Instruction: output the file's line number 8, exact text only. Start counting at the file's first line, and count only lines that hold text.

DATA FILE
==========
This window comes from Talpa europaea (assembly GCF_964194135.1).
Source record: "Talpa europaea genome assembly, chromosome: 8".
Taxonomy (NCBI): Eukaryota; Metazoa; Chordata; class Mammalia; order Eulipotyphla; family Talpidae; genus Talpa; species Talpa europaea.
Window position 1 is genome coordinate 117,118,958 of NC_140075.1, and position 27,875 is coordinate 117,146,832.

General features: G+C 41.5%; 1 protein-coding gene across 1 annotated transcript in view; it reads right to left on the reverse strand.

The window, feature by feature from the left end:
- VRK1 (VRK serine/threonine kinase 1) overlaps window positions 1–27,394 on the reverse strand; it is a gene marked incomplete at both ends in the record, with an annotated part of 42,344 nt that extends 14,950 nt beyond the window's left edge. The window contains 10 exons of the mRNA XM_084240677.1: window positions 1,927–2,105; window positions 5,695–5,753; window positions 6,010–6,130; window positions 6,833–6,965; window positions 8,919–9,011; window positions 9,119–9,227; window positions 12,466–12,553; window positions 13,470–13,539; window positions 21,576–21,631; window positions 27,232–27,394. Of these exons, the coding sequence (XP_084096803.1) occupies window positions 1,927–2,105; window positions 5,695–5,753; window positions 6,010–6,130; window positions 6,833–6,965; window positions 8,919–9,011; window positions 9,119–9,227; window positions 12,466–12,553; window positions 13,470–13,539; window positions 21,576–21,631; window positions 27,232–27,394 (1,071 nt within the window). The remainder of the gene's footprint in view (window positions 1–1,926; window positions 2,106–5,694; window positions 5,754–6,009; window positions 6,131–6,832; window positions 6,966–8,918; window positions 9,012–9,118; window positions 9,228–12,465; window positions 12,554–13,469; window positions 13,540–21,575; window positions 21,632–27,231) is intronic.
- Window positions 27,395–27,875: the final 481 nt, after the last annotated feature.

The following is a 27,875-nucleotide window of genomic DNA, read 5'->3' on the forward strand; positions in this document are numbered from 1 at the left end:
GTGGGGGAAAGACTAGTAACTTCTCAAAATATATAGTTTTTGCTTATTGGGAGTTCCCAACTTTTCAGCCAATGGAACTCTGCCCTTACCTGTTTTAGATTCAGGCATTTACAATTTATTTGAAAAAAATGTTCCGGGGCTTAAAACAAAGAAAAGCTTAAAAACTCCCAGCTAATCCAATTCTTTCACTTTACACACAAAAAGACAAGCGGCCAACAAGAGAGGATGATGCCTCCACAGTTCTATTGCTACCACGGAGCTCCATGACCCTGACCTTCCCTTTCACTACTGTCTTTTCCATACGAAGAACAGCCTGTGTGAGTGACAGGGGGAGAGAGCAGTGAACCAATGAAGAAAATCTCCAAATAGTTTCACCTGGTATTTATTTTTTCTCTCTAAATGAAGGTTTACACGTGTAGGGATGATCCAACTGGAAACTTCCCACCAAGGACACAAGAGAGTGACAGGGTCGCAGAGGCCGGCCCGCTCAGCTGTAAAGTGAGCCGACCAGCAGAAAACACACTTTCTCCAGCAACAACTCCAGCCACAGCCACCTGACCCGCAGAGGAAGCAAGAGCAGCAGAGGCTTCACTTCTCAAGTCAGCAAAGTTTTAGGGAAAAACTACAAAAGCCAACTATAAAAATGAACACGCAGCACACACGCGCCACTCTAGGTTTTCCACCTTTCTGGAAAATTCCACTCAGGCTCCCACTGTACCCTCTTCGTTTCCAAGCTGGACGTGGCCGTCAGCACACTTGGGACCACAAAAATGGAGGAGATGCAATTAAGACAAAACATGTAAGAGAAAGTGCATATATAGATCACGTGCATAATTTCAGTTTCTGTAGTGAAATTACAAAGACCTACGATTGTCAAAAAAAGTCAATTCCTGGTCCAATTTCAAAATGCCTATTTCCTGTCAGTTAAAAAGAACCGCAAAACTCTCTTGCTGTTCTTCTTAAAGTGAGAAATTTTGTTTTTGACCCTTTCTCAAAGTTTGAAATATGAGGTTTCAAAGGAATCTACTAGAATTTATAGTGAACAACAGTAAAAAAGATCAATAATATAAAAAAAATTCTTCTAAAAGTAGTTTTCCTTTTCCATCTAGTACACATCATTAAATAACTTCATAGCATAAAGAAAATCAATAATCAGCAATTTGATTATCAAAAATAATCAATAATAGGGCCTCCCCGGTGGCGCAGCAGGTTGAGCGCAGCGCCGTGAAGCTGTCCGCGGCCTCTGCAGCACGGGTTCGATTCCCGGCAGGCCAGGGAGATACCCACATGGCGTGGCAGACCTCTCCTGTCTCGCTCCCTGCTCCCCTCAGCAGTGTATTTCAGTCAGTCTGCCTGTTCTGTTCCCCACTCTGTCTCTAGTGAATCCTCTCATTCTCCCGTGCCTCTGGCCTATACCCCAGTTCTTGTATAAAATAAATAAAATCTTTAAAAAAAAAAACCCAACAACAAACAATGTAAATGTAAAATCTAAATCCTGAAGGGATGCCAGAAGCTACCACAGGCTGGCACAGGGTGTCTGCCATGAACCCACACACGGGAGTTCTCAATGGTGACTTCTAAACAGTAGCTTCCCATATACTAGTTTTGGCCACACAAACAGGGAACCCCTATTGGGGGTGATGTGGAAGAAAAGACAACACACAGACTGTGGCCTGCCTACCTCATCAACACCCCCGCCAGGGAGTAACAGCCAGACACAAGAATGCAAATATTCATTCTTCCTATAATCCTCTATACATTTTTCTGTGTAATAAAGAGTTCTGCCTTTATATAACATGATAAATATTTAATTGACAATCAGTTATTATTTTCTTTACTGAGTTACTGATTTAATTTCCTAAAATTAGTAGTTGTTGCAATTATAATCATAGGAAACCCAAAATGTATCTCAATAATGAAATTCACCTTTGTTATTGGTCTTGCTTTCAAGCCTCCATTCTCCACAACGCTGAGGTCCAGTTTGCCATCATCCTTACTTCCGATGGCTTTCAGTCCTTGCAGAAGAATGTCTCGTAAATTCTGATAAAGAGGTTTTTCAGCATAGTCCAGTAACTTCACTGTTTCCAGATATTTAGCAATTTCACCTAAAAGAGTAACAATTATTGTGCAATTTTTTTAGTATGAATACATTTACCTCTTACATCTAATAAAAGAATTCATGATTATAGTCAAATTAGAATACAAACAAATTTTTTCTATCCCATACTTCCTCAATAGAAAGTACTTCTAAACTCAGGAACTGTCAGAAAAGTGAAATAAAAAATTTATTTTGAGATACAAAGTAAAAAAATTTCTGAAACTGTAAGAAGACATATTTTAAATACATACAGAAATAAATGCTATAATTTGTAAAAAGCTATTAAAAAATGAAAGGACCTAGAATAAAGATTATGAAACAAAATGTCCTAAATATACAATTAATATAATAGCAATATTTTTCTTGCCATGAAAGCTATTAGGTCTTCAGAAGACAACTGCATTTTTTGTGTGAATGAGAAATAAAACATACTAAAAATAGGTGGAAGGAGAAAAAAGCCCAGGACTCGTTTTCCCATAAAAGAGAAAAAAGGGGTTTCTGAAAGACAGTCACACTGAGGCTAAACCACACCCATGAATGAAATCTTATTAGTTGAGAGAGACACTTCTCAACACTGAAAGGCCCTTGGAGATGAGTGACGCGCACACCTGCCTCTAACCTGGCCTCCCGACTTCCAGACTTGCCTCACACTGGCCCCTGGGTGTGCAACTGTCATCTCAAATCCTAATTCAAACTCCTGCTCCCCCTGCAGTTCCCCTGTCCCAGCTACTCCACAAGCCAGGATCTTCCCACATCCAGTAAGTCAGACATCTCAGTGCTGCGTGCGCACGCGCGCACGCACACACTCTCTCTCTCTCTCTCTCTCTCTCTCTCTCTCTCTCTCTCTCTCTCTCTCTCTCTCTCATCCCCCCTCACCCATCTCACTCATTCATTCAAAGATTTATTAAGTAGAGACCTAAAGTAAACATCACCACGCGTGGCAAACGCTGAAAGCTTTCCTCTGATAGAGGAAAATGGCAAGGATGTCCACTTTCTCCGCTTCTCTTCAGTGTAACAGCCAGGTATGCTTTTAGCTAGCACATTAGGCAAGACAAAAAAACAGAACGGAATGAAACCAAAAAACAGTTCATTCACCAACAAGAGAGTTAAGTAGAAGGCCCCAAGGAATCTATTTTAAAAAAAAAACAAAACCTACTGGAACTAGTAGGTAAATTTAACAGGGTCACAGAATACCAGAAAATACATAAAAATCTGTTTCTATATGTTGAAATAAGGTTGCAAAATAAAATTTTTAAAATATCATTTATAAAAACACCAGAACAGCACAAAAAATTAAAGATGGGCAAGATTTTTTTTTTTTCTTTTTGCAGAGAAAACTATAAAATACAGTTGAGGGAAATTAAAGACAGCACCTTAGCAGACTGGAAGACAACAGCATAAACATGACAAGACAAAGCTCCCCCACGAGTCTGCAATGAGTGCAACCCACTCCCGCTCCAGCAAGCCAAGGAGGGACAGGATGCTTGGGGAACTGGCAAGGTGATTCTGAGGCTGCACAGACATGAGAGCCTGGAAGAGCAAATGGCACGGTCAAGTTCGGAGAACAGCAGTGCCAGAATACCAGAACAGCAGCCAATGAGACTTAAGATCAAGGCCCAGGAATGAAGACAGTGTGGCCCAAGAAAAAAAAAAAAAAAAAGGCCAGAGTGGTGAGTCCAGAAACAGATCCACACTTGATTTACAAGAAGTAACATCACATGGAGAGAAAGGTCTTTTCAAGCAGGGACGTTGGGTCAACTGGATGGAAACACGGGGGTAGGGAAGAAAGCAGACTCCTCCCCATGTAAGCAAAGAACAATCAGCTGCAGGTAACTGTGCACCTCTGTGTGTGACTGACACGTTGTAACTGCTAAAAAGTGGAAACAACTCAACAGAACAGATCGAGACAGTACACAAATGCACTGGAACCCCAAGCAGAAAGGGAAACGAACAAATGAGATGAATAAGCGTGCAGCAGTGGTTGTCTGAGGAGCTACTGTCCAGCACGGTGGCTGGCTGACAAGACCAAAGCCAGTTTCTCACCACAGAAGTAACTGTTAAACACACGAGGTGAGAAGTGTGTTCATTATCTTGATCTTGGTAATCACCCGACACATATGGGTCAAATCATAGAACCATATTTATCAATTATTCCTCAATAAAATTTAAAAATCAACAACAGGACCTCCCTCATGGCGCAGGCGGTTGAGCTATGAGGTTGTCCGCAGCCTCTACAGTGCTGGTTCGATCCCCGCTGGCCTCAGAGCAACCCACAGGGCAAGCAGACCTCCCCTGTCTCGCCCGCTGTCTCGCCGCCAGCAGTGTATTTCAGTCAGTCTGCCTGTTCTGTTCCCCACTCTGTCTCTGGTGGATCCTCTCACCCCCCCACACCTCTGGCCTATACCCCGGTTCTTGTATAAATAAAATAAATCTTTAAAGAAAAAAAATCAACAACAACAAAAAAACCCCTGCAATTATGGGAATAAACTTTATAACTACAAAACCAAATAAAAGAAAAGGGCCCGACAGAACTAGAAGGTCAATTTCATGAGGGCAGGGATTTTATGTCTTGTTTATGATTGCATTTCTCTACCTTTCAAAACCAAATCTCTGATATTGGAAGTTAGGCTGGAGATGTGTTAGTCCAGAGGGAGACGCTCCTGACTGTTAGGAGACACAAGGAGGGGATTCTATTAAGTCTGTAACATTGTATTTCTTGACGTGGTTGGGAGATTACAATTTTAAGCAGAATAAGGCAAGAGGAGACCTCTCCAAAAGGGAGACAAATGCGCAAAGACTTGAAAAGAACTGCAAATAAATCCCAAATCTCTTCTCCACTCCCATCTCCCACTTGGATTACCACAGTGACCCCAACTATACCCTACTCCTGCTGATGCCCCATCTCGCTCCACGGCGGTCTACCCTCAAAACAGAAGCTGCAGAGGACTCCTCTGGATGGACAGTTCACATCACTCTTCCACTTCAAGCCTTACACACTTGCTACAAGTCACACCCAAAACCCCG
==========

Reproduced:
- Window positions 27,395–27,875: the final 481 nt, after the last annotated feature.